Surgeon cleared of misconduct charges

Surgeon cleared of misconduct charges
Velda Mae Rogers, 57, an American lawyer who opted to have surgery at NUH to treat her mitral valve prolapse. Her bill came up to about $24,635 - a tenth of what she would have had to have paid in the US. She is seen here with NUH heart surgeon Uwe Klima.

An austrian heart and lung surgeon who injected a two-year-old patient with the undiluted form of a drug used to stop the heart during an operation, has been cleared of professional misconduct.

A three-judge court, in written grounds published yesterday, allowed the appeal of Dr Uwe Klima against two misconduct charges, overturning the nine-month suspension handed down by a Singapore Medical Council (SMC) disciplinary committee last year.

In 2007, Dr Klima performed a scheduled operation on the boy, who was born with a rare heart condition.

During the operation at the National University Hospital (NUH), a drug called cardioplegia was administered to stop his heart so it could be safely operated on.

Cardioplegia can be used only after it is diluted; the undiluted form is potentially fatal.

When Dr Klima was handed a syringe after he asked for cardioplegia, he assumed that the drug had been diluted and gave it to the patient. But the clear solution was in fact neat cardioplegia.

After the surgery, the boy's condition deteriorated. An emergency operation saved his life but he was left with medical complications that crippled his ability to lead a normal life. Now 10, he attends a special school and needs help with daily activities.

In its judgment, the court said that this was a case in which the system comprising two layers of safeguards against the administration of neat cardioplegia had failed as a result of a breakdown in communications between members of the surgical team.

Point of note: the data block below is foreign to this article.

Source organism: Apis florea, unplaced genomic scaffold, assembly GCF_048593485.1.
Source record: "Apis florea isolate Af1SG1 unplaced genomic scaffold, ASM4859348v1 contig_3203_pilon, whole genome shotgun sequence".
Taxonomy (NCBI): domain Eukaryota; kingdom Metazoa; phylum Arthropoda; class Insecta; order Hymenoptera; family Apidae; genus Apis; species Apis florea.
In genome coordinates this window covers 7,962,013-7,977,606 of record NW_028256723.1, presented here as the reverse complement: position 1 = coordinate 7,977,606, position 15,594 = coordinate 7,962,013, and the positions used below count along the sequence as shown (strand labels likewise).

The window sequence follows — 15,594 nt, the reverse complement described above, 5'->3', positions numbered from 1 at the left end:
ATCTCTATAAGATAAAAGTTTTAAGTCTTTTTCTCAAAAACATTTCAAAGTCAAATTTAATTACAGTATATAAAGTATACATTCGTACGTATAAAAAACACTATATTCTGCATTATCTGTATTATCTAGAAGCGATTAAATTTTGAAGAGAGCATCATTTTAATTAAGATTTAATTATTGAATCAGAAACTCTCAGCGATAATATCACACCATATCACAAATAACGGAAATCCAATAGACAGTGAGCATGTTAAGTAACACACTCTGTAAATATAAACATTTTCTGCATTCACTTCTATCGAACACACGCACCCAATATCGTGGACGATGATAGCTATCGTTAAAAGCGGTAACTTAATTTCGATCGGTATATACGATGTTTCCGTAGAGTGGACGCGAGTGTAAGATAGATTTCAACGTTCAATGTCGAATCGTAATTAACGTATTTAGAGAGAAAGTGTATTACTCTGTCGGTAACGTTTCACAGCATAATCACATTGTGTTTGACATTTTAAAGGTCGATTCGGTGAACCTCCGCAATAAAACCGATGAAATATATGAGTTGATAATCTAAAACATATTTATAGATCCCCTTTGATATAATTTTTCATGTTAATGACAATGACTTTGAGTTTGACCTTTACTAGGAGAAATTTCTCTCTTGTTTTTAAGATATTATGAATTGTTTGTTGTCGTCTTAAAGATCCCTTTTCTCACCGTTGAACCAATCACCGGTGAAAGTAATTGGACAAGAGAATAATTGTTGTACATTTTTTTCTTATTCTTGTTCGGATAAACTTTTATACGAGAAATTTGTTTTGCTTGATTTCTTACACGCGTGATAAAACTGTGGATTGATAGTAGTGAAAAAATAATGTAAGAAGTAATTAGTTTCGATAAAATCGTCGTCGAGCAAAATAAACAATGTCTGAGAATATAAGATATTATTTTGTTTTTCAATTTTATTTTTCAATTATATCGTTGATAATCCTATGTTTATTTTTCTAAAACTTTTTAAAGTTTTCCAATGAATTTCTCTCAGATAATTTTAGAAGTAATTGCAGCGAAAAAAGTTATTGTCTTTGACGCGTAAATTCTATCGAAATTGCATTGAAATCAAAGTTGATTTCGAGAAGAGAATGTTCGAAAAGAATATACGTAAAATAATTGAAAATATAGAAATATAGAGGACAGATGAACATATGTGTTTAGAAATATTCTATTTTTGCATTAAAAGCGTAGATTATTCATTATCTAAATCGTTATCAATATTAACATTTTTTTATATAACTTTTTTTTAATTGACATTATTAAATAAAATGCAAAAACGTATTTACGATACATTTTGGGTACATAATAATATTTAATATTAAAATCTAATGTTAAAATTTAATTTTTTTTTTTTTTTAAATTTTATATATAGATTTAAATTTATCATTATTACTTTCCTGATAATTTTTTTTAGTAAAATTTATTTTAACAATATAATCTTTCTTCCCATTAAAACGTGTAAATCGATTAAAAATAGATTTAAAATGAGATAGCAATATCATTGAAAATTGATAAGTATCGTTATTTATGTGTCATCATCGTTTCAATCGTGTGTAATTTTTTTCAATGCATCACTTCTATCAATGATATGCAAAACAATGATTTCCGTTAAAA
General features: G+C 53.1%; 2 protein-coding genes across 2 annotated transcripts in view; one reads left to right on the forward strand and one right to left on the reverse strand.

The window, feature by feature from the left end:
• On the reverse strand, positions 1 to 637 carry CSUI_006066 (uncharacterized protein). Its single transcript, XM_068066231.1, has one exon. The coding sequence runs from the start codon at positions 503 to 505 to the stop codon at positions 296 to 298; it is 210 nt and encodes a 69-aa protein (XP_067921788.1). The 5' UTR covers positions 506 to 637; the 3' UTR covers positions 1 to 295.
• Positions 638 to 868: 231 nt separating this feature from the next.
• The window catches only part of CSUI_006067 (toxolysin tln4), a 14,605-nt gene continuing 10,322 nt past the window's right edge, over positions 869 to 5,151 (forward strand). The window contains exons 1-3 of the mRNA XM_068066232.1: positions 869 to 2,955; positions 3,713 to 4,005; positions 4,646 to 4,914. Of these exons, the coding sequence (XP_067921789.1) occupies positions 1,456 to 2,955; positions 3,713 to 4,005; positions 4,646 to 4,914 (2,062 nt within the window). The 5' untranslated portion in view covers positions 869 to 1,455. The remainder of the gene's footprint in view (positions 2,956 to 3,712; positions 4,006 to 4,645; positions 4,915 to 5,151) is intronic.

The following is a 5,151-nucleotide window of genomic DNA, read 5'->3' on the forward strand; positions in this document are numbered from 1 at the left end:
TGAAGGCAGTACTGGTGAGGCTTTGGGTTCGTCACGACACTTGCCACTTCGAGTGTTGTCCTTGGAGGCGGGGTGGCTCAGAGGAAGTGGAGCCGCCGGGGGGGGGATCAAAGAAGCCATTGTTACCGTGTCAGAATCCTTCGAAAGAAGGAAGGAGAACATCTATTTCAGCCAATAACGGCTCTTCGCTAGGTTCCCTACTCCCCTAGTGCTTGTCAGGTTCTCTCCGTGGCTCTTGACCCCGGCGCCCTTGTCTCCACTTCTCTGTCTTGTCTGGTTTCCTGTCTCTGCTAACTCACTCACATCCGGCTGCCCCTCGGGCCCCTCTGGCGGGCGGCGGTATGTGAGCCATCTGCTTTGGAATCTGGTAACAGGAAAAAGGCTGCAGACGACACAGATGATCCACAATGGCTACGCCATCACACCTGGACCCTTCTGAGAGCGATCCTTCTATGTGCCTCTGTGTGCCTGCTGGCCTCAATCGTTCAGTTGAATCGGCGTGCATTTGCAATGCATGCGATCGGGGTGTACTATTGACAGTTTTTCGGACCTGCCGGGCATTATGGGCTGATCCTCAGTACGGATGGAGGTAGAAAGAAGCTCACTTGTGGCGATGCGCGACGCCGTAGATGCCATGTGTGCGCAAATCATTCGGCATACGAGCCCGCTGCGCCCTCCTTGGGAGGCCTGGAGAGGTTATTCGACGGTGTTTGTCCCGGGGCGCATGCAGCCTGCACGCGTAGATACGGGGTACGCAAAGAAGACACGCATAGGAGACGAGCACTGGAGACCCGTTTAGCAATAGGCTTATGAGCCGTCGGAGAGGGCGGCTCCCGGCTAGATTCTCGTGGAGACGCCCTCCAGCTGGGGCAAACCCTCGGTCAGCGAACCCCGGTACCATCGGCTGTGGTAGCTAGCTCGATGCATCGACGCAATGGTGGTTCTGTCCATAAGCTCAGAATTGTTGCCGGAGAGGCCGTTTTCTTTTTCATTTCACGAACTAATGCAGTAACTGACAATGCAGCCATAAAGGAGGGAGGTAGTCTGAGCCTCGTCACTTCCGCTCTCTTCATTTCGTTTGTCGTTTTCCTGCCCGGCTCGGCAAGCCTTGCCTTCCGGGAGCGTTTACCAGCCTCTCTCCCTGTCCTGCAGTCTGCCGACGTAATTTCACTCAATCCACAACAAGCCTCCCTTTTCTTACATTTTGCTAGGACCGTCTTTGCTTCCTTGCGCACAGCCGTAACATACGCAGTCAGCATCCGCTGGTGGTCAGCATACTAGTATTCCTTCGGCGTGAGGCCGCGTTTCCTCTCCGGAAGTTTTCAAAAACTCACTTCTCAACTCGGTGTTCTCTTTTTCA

While Dr Klima should have checked what type of cardioplegia he had been given, the supporting staff who prepared the drug should also have told him that it was neat, said the court.

Noting the adverse medical consequences to the patient, the court said it sympathised fully with the patient and his parents.

However, the current issue was whether Dr Klima was guilty of professional misconduct for these consequences - which the court found he was not.

The court also suggested that hospitals and Dr Klima may want to revisit current protocols on the administering of cardioplegia.

The court ordered the SMC to pay half of Dr Klima's legal costs for the appeal, noting that its decision to bring charges was honest, reasonable and on what appeared to be sound grounds.

The boy's 42-year-old father, a construction worker, said through lawyer Adeline Chong that he was disappointed with the court's decision.

He complained to the SMC in 2008 after he received an anonymous letter detailing the treatments given to his son at NUH.

He also engaged a law firm to seek compensation based on medical negligence.

Yesterday, he said he hoped all hospitals and surgeons will learn from this case. "No child should have to go through what my son has been subjected to."


This article was first published on April 16, 2015.
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